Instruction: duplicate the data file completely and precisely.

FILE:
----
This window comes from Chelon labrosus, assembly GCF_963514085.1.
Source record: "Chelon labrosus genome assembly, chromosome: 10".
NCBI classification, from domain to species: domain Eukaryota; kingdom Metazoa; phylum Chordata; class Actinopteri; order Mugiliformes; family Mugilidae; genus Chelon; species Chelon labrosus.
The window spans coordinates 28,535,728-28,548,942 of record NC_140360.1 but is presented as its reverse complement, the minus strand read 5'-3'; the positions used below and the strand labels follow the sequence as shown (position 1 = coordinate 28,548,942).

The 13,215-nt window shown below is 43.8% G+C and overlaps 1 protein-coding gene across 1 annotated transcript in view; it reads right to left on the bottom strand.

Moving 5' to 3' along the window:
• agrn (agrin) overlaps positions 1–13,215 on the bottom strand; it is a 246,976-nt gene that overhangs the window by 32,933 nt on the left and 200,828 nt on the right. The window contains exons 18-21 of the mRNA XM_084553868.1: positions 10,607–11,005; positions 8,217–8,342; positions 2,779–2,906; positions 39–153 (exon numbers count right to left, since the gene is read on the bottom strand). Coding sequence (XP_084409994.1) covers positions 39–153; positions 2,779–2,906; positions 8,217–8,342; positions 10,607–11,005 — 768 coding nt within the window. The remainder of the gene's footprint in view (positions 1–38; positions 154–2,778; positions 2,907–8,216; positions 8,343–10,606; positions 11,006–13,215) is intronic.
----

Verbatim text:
This window comes from Chelon labrosus, assembly GCF_963514085.1.
Source record: "Chelon labrosus genome assembly, chromosome: 10".
NCBI classification, from domain to species: domain Eukaryota; kingdom Metazoa; phylum Chordata; class Actinopteri; order Mugiliformes; family Mugilidae; genus Chelon; species Chelon labrosus.
The window spans coordinates 28,535,728-28,548,942 of record NC_140360.1 but is presented as its reverse complement, the minus strand read 5'-3'; the positions used below and the strand labels follow the sequence as shown (position 1 = coordinate 28,548,942).

The 13,215-nt window shown below is 43.8% G+C and overlaps 1 protein-coding gene across 1 annotated transcript in view; it reads right to left on the bottom strand.

Moving 5' to 3' along the window:
• agrn (agrin) overlaps positions 1–13,215 on the bottom strand; it is a 246,976-nt gene that overhangs the window by 32,933 nt on the left and 200,828 nt on the right. The window contains exons 18-21 of the mRNA XM_084553868.1: positions 10,607–11,005; positions 8,217–8,342; positions 2,779–2,906; positions 39–153 (exon numbers count right to left, since the gene is read on the bottom strand). Coding sequence (XP_084409994.1) covers positions 39–153; positions 2,779–2,906; positions 8,217–8,342; positions 10,607–11,005 — 768 coding nt within the window. The remainder of the gene's footprint in view (positions 1–38; positions 154–2,778; positions 2,907–8,216; positions 8,343–10,606; positions 11,006–13,215) is intronic.